Thinking About A New Pet for Christmas?
Merritt Milam | December 5, 2019
Please Read This First!
The Christmas season seems to arrive earlier every year along with additional pressure to find the perfect gift. Store decorations are up and advertisers have already started running holiday commercials, using images of happy families, twinkling decorations, and adorable puppies or fluffy kittens. After all, who doesn’t like cuddly puppies or soft furry kittens? Advertisers use puppies and kittens because they make an emotional connection with buyers. Couple these sweet animal pictures with the gift-giving season and the result is one of the biggest times of the year when pets become presents.
Unfortunately, just after the holidays many of these “gifts” are abandoned or surrendered to shelters because families are not ready or willing to take care of the new pet. Here are some things to consider if you are thinking about giving a pet for Christmas.
Whose Gift Is It Really?
Do you have a senior parent you “think” needs a companion to keep them company? How about children you’re convinced would love a soft, cuddly pet under the Christmas tree? Maybe you’re the one who has visions of taking long walks or playing in the park with your new best friend. Make sure you really think through this life-changing decision first. Remember, not everyone wants to be surprised by a pet as a gift.
Are You (or your gift recipient) Ready for a Pet?
Regardless of what time of year someone receives a pet as a present, it’s important that they are ready and prepared to handle the responsibility. Consider the following:
• Pets require regular feeding, exercise, potty training, grooming, and lots of attention. Who is responsible for the pet…children or adults?
• The pet may be home alone during the day. Is there a safe, secure area prepared with ample space?
• Pets are a financial investment. Is the person or family ready for the regular vet visits, food, toys, bedding, etc., required for the pet’s health and happiness?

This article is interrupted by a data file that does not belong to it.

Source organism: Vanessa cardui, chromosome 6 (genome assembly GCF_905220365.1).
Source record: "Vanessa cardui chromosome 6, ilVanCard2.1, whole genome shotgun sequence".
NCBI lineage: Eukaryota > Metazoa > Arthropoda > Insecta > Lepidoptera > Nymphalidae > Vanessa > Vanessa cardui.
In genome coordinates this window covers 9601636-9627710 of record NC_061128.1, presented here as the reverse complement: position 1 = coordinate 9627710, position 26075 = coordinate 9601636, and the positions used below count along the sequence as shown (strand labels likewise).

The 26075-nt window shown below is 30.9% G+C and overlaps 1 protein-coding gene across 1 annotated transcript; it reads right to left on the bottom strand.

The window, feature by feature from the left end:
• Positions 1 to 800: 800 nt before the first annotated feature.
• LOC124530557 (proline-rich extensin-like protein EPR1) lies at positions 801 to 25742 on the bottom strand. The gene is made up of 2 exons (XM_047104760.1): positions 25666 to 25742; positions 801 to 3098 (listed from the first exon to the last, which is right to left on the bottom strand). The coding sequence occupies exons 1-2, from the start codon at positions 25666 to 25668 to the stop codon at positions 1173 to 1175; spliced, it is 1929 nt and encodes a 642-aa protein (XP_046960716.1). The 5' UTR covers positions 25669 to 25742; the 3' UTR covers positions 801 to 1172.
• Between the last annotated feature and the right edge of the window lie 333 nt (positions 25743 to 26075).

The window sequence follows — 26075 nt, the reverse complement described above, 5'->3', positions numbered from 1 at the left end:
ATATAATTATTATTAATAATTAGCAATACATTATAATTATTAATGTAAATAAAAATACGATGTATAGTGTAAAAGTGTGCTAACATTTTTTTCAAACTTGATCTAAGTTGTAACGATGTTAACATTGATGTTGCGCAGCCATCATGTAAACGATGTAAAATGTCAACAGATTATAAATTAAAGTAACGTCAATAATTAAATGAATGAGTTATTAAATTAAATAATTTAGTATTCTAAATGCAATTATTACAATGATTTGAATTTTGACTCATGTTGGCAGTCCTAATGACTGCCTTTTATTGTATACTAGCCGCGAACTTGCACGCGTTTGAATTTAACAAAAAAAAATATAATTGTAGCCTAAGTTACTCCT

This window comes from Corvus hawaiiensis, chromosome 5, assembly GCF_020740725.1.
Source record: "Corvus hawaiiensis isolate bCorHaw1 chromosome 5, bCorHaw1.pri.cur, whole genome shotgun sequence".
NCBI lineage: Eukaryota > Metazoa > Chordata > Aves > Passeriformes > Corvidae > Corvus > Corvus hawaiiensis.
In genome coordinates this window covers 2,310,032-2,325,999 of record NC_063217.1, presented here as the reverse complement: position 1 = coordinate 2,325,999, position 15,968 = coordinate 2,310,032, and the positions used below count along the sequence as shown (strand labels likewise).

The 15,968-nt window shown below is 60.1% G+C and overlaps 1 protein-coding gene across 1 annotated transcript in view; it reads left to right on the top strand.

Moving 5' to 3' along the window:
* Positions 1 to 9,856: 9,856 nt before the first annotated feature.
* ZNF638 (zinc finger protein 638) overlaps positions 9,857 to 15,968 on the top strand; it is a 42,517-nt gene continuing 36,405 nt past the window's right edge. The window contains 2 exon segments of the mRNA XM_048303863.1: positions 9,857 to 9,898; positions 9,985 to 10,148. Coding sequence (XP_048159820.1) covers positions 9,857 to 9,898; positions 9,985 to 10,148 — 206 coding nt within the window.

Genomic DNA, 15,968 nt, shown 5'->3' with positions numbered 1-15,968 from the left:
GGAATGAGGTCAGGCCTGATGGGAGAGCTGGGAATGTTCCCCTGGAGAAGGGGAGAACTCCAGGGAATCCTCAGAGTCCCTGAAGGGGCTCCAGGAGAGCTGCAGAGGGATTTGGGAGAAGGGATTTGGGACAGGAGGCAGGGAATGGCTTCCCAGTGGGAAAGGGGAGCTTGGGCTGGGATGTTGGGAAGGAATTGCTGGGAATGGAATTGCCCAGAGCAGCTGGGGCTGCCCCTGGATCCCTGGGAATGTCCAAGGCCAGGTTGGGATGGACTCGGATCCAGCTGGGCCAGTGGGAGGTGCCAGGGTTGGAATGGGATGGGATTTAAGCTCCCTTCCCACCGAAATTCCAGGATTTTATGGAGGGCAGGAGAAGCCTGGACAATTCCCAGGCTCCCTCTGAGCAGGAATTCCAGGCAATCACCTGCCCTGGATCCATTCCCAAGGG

Before you buy that furry Christmas gift, make sure you actively involve the person receiving the gift. They will appreciate the opportunity to decide on such an important life-long decision.
Choosing the Right Pet
Once you’re confident the “pet-as-a-present” concerns are satisfied, it’s now time to do your research on which type and breed is best suited for the family and home. Here are several important things to consider when choosing your new pet.
• Activity and Exercise Needs
This applies to your pet choice as well as and you. It’s one thing for the pet to be active but it also requires you to be ready and able to get up and move, too.
When choosing between a large or small animal consider the size of the house, pet’s activity level, sleeping accommodations, and training needs.
Some pets are everybody’s friend and others limit their loyalty to their alpha owner. Consider how much interaction the pet will have with others. In either case, training is strongly recommended. Training can help provide many important life skills for your pet’s health and well-being. Our Wags training page has helpful information.
• Puppy or Senior Pet
Most people are smitten by an adorable puppy but don’t sell a senior dog short. They may already be housebroken, crate trained, and much calmer.
• Adoption or Breeder Pet
Adopting a dog or cat is a great way to help deserving pets get a second chance to make lifetime memories. Most shelter and rescue pets are already spayed or neutered, and house/crate trained. Adopting a pet can also be less expensive than a purebred dog. For more information on available rescue pets check out the Wags Rescue page.
As you can see, there are a lot of things to consider when a pet is a potential Christmas gift. The idea of an adorable purring kitten or a puppy dog that never stops wagging its tail is hard to resist. However, pets are a lifetime commitment. If your gift recipient or your family is not ready and willing to care for a pet, maybe a nice sweater is a better gift.